Americans are in love with fast food. In fact, there are 247,191 fast food restaurants across the U.S. serving 50 million customers a day.
At the moment, 55% of people eat out at least once a week, and 25% eat fast food once a day. Clearly, it’s a trend that isn’t slowing down. And while it doesn’t bode well for the overall health of the nation, it does present numerous opportunities for commercial real estate investors.
This astounding increase in fast food restaurants has led to the Quick Service Restaurant sector being responsible for the largest percentage of net lease sales almost every quarter. The QSR sector is unique in that unlike other retail sectors, it appears to be fairly impervious to online competition, even with online ordering and next day delivery.
Whether it’s because an essential part of eating fast food is eating out, or because Amazon hasn’t figured out a way to co-opt this section of the market, the fact remains that the Quick Service Restaurant sector is a highly competitive sector full of options for investors.
Common Features Of QSR’s
Nearly all QSR’s are located on sites clearly visible from the street, with easy entry and exit points and heavy traffic. These factors are essential to the success of a Quick Service Restaurant, which relies partly on convenience to attract customers. It also means, however, that if a tenant goes bankrupt, the property would still be highly marketable to other investment-grade tenants.
Triple Net Or Ground Leases
Another factor that makes QSR’s attractive to investors is their status as triple net or ground leases, which make these properties perfect as turnkey properties or 1031 replacement properties.
Franchise Or Corporate Entities
Quick Service Restaurants can be either franchise or corporate entities. Corporate restaurants are rated by Moody’s and S&P; financials can be easily checked through reliable third-party services.
Franchise-backed restaurants, on the other hand, range from one company who runs dozens (or more) of restaurants, to individually owned franchises. Surprisingly, even though with other retail properties this difference in creditworthiness would be reflected by lower purchase prices, competition is so intense that investors will still pay a hefty sum for these multi-billion dollar companies.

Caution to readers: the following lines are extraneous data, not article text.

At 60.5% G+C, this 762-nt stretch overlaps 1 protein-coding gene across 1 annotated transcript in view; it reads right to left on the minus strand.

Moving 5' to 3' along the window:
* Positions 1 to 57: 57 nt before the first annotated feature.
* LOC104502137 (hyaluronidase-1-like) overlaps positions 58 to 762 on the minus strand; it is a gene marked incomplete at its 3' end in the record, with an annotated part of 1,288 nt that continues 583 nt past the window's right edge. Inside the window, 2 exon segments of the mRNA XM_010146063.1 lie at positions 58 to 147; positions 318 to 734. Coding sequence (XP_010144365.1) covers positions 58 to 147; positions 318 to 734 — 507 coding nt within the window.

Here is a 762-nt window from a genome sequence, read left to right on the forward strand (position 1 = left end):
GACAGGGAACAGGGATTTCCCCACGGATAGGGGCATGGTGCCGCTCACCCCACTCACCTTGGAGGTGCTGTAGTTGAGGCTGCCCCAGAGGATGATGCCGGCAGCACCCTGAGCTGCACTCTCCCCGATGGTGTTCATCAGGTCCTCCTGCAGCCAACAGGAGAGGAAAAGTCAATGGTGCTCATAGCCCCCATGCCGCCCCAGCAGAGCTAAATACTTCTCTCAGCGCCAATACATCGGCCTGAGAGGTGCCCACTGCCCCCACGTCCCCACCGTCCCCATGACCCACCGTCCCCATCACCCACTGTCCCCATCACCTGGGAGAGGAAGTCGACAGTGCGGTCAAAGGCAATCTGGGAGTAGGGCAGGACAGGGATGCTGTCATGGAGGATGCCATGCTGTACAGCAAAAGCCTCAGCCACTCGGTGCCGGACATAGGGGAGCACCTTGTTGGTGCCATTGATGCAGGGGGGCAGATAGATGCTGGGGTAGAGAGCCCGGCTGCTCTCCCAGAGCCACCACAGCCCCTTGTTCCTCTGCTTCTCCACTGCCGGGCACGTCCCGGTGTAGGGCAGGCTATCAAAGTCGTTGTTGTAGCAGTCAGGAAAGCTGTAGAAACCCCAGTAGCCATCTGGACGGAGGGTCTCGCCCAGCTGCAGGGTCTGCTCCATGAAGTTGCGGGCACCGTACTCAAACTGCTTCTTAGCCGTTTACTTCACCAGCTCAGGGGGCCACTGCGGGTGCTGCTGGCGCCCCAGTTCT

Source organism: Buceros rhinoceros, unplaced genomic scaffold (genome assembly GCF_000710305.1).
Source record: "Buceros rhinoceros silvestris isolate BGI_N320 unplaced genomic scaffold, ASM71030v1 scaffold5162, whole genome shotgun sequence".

QSR’s Favor A Smaller Footprint
Typical properties range from 1,500 to 2,500 square feet. QSR owners prefer a space with a smaller footprint since it allows them to serve plenty of customers yet save on rent. At the same time, owners can still make plenty of profit, especially since that size is the sweet spot for most QSR’s.
Fostering Food Halls
The intense demand for prime space has prompted some investors to break up larger spaces and rent out smaller parts to more than one tenant. This trend, which benefits both landlords and tenants, is also partly responsible for the resurgence in food halls.
Trends In The Quick Service Restaurant Industry
As 2018 progresses, it’s become clear that full-service restaurants, in a bid to regain back some of the market shares, are slowly starting to offer services once offered only at QSRs. For example, some are adding a takeout component, adding mobile ordering and home delivery in order to emphasize speed and convenience.
As a result, Quick Service Restaurants are adapting new methods aimed at increasing the perceived value of their restaurants, encouraging brand loyalty, improving onsite experiences, and focusing on quality ingredients instead of healthy ones.
Better Onsite Experiences
Quick service restaurants are now re-thinking the customer experience in an effort to compete with full-service restaurants.
Chick-fil-A is one of the first fast-food restaurants to experiment with this concept, placing fresh flowers on tables, ensuring a waiter is present at all times to serve seated customers and showing exceptional courtesy towards customers.
The effort seems to have paid off: between 10-15% of customers are brand ambassadors for the company.
Offering Quality Ingredients
Studies show that although customers say they want healthier food options, in reality, they choose quality ingredients over healthier ones. In fact, one study even showed that brands who use higher quality ingredients grow 10 times faster than restaurants who offered healthy food.
In fact, when McDonald’s increased the number of quality ingredients used in their products, they saw 2% increase in in-store purchases when the change was announced.
Integrating Tech With Mobile
25% of consumers say that the availability of tech impacts on their decision as to whether or not to visit a Quick Service Restaurant. In order to keep up with consumers reliance on digital technology, QSR retailers are adapting technology like mobile ordering, digital payments, onsite browsing, and shopping apps.
As QSRs adapt to the changing marketplace and increasing competition,
there will be more opportunities for brands to improve the customer experience, increase profits, and win customer loyalty.
QSR’s have all the makings of a lasting trend. Not only are properties located in excellent areas, but demand for fast food restaurants continues to be extremely strong. All of these point to continued success for the QSR sector.